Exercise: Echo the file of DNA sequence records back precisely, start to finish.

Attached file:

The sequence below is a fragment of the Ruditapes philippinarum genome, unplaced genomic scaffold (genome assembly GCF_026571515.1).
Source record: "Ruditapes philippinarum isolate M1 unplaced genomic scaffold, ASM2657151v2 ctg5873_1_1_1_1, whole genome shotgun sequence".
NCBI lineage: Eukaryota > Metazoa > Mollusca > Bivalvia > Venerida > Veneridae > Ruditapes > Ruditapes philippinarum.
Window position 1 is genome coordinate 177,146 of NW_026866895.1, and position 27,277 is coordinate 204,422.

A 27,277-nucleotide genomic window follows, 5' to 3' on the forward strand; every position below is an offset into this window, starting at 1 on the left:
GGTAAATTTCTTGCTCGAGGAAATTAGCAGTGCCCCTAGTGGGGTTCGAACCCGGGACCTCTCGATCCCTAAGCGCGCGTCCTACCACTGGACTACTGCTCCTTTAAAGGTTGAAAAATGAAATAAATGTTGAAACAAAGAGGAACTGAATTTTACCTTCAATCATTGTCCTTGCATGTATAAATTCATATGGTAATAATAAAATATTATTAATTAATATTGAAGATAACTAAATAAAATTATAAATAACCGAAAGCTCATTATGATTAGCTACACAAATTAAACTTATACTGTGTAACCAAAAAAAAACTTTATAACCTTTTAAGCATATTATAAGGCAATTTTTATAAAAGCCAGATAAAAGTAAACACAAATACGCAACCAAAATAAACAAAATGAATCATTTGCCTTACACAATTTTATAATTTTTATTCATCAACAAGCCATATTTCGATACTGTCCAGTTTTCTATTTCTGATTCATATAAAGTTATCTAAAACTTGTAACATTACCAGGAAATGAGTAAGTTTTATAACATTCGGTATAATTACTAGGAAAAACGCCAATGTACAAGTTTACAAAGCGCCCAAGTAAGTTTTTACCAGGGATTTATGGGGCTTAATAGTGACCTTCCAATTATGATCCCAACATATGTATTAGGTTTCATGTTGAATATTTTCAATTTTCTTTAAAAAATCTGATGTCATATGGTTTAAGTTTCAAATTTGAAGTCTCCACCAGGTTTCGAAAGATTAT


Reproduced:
The sequence below is a fragment of the Ruditapes philippinarum genome, unplaced genomic scaffold (genome assembly GCF_026571515.1).
Source record: "Ruditapes philippinarum isolate M1 unplaced genomic scaffold, ASM2657151v2 ctg5873_1_1_1_1, whole genome shotgun sequence".
NCBI lineage: Eukaryota > Metazoa > Mollusca > Bivalvia > Venerida > Veneridae > Ruditapes > Ruditapes philippinarum.
Window position 1 is genome coordinate 177,146 of NW_026866895.1, and position 27,277 is coordinate 204,422.

A 27,277-nucleotide genomic window follows, 5' to 3' on the forward strand; every position below is an offset into this window, starting at 1 on the left:
GGTAAATTTCTTGCTCGAGGAAATTAGCAGTGCCCCTAGTGGGGTTCGAACCCGGGACCTCTCGATCCCTAAGCGCGCGTCCTACCACTGGACTACTGCTCCTTTAAAGGTTGAAAAATGAAATAAATGTTGAAACAAAGAGGAACTGAATTTTACCTTCAATCATTGTCCTTGCATGTATAAATTCATATGGTAATAATAAAATATTATTAATTAATATTGAAGATAACTAAATAAAATTATAAATAACCGAAAGCTCATTATGATTAGCTACACAAATTAAACTTATACTGTGTAACCAAAAAAAAACTTTATAACCTTTTAAGCATATTATAAGGCAATTTTTATAAAAGCCAGATAAAAGTAAACACAAATACGCAACCAAAATAAACAAAATGAATCATTTGCCTTACACAATTTTATAATTTTTATTCATCAACAAGCCATATTTCGATACTGTCCAGTTTTCTATTTCTGATTCATATAAAGTTATCTAAAACTTGTAACATTACCAGGAAATGAGTAAGTTTTATAACATTCGGTATAATTACTAGGAAAAACGCCAATGTACAAGTTTACAAAGCGCCCAAGTAAGTTTTTACCAGGGATTTATGGGGCTTAATAGTGACCTTCCAATTATGATCCCAACATATGTATTAGGTTTCATGTTGAATATTTTCAATTTTCTTTAAAAAATCTGATGTCATATGGTTTAAGTTTCAAATTTGAAGTCTCCACCAGGTTTCGAAAGATTAT